Will the "Cheap" iPhone Really Help Apple in China?

Perhaps the biggest question going into Apple's (NASDAQ: AAPL  ) Sept. 10 iPhone event is how much the alleged "iPhone 5C" -- otherwise known as the "cheap" iPhone -- will cost without a contract.

If it's priced too high, it'll likely limit the iPhone's growth potential in emerging markets. If it's priced too low, it could weigh on Apple's profit margin. Finding that happy balance will be key to pleasing users and shareholders alike.

According to KGI analyst Mingchi Quo, the iPhone 5C is expected to carry a price tag around $400 to $500. At those levels, it aligns well with a Morgan Stanley report that found $486 to be the sweet spot among Chinese consumers for the iPhone 5C. In other words, the iPhone 5C could be poised to do quite well in the Middle Kingdom (and presumably other emerging markets).

However, with two iPhone models currently falling near this contract-free price range, Fool contributor Steve Heller thinks the iPhone 5C may not be a home run product. Check out the video below to get his full thoughts on the issue.

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  • Report this Comment On August 29, 2013, at 7:11 PM, DanManners wrote:

    Steve, great stuff. But I disagree some. I understand your point. But the phone will not be the same as the two older phones.

    The new phone will be better than the older ones so I believe that is what people will buy. The older phones will have to be cheaper. This was what

  • Report this Comment On August 29, 2013, at 7:19 PM, DanManners wrote:

    Steve great stuff but I disagree some.

    First Marguerite Reardon of CNET said that the 5c will be much better. Faster service, faster chips and better features. The older phones are just that older. People want to buy the newest product for the right price. Since they did buy older phones when they could have gotten competitors' phones much cheaper, points to a successful launch of the 5c.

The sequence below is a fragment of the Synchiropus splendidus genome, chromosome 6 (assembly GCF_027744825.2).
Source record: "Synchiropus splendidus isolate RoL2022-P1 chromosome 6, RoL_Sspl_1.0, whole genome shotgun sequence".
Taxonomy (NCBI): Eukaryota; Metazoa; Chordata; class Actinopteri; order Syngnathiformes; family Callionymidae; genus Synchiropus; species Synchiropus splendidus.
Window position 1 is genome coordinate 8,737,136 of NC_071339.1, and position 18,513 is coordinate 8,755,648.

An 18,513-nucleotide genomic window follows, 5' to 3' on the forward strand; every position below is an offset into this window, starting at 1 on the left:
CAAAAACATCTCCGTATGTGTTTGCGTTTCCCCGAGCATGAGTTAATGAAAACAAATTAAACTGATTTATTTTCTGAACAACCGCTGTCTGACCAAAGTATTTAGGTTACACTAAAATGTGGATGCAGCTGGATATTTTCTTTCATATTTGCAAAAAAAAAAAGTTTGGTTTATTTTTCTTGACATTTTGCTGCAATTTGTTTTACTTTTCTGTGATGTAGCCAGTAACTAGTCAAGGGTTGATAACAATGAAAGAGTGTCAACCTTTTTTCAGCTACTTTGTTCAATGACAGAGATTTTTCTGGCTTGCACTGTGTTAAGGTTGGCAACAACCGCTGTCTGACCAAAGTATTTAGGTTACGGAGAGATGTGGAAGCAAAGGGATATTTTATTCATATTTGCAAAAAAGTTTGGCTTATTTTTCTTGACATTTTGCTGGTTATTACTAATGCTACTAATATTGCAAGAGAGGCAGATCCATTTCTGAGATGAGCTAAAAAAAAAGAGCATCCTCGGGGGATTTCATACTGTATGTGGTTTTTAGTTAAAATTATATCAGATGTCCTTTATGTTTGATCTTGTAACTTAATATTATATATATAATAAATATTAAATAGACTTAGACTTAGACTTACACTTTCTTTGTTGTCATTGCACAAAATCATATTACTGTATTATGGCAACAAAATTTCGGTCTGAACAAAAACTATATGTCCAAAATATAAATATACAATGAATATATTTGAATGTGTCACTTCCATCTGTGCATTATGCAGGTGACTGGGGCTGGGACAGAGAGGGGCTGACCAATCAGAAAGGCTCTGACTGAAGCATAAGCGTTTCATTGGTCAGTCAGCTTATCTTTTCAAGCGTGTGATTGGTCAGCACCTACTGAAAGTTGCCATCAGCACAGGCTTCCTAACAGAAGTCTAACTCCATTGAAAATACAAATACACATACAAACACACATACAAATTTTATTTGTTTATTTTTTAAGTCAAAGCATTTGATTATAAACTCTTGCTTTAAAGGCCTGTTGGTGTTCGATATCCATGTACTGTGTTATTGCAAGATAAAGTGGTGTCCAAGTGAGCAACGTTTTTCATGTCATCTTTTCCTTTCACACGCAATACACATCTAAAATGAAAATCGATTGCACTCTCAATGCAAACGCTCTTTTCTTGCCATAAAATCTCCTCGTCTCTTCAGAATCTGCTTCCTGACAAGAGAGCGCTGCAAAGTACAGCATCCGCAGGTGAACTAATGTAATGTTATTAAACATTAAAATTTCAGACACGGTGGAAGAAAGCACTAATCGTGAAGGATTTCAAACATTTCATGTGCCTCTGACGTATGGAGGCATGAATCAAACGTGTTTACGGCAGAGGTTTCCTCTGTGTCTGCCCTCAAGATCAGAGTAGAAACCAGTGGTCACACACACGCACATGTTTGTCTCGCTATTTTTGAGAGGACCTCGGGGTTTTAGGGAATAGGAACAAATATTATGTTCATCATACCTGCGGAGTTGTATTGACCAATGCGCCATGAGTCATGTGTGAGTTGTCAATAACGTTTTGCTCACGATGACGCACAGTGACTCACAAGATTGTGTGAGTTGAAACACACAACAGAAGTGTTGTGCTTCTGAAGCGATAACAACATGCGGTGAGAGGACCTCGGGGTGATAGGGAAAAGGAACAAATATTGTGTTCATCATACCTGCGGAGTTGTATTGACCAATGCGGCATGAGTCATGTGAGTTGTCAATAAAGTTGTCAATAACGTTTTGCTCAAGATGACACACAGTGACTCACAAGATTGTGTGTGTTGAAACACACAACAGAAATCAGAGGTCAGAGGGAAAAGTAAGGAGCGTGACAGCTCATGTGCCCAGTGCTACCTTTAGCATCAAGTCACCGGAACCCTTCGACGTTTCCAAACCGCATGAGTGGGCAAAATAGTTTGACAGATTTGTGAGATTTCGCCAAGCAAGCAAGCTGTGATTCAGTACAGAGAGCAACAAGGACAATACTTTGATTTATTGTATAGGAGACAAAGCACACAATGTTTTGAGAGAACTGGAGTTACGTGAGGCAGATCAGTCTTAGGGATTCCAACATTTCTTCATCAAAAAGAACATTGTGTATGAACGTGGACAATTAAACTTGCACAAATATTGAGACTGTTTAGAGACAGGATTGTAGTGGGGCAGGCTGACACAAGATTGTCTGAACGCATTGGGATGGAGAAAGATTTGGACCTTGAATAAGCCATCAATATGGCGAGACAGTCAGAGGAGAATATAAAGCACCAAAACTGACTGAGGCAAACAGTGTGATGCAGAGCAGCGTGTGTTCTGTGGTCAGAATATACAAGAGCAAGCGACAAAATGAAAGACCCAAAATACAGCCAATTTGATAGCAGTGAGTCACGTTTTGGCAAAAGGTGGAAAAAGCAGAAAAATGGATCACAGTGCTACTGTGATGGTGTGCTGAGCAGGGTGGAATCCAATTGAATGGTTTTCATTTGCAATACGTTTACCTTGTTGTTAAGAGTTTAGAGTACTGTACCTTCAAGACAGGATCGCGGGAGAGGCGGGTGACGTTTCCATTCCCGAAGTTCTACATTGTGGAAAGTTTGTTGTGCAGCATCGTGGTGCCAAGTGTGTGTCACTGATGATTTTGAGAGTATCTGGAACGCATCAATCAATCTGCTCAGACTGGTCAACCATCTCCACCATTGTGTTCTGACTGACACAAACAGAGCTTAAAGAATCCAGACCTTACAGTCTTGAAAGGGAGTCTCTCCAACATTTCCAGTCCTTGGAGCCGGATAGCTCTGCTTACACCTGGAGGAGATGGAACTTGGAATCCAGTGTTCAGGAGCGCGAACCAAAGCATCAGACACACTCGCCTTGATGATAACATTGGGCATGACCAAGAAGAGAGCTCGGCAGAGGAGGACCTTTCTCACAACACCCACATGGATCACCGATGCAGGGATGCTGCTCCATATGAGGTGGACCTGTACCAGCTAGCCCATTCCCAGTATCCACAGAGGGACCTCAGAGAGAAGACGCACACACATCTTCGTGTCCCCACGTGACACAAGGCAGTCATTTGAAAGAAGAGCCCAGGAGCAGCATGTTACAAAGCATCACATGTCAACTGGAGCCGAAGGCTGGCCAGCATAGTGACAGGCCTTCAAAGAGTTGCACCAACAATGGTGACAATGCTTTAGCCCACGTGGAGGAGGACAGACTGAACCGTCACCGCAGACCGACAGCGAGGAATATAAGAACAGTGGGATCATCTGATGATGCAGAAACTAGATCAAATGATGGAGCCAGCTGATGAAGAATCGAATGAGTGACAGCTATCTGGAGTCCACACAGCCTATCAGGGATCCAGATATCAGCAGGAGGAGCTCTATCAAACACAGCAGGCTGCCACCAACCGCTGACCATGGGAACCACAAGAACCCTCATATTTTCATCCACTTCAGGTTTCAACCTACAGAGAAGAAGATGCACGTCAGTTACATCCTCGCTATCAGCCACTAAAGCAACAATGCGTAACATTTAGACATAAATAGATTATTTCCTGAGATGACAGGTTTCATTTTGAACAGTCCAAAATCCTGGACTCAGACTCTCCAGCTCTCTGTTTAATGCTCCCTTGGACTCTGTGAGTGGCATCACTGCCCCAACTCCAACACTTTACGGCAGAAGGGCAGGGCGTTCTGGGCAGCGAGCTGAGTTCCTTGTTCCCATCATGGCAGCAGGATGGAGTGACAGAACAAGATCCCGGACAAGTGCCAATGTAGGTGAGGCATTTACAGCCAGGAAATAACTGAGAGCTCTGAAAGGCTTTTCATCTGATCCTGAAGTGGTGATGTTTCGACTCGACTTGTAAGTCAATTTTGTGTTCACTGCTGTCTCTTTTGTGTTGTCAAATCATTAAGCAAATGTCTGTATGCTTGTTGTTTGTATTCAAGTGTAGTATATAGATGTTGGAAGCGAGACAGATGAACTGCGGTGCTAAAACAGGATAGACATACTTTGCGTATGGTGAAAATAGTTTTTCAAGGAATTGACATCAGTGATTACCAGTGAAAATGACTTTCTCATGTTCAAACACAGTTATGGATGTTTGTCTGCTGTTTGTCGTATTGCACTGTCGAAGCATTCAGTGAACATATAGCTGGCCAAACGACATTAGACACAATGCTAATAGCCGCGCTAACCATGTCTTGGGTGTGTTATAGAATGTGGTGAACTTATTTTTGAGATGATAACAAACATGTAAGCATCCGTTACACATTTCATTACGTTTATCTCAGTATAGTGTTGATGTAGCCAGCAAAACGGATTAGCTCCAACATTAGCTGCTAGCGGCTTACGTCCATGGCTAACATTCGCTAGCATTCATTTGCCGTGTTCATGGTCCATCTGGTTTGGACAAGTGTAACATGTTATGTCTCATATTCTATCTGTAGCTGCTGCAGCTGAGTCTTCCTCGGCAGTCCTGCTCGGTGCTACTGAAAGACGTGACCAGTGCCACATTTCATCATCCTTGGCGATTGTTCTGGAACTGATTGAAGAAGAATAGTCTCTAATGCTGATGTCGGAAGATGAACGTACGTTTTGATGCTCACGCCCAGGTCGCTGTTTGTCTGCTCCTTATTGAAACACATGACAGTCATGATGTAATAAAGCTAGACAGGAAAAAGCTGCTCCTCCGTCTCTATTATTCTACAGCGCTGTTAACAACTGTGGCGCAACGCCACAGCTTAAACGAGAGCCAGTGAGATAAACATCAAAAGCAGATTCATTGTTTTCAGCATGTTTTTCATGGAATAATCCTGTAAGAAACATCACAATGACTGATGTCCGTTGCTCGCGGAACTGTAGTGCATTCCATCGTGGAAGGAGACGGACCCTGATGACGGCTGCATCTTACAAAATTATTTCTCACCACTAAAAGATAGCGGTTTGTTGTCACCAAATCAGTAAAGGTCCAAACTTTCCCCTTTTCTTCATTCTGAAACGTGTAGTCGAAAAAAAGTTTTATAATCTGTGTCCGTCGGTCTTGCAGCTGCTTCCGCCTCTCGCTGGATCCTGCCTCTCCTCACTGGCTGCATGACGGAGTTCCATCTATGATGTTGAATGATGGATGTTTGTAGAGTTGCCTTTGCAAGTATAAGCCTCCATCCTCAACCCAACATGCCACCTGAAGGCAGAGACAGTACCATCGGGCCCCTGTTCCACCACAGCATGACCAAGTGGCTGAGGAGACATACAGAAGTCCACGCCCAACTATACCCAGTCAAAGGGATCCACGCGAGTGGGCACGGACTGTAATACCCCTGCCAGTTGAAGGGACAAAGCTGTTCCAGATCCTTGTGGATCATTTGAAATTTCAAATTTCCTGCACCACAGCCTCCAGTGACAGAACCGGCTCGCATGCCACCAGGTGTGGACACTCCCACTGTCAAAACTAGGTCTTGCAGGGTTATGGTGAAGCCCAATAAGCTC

I think the 5c has to cost more than the older phones. Also the older ones could be phased out. No one knows at this point but the older phones should become much cheaper and if they don't then they are not needed.

    Regardless what phone they come out with, they will not succeed to well as Jeff Grundlach has said Apple will have trouble going over 530. Thus Apple is now doomed because Grundlach has been 100% right so far about Apple. That is still $ 40 higher and not a bad run but with the potential for Apple to just tank around new product launches, one would do well by avoiding the stock.

    Tim Cook has been pretty bad for the stock price and I don't things will change. You can be sure there will be issues and Cook will be writing apologies once again. But what does it matter has he sold more of his personal stock so he won't have any impact on the stock going lower.

    My guess is that the stock will drop into the product release.

  • Report this Comment On August 29, 2013, at 8:00 PM, joverclock wrote:

    I completely agree. 500 is just too much for a "cheap" phone now a days. Since google dropped the nexus 4 down to $200 .cant imagine to many would pick the 5c over the nexus 4 or iphone 4/ 4s.

  • Report this Comment On August 29, 2013, at 8:01 PM, vrk3179 wrote:

    Selling a iPhone in China is like selling a Rolex in China, knockoffs, replicas and copycat products cost pennies on the dollars and are on every street corner. The junk replicas are made in china's back yard.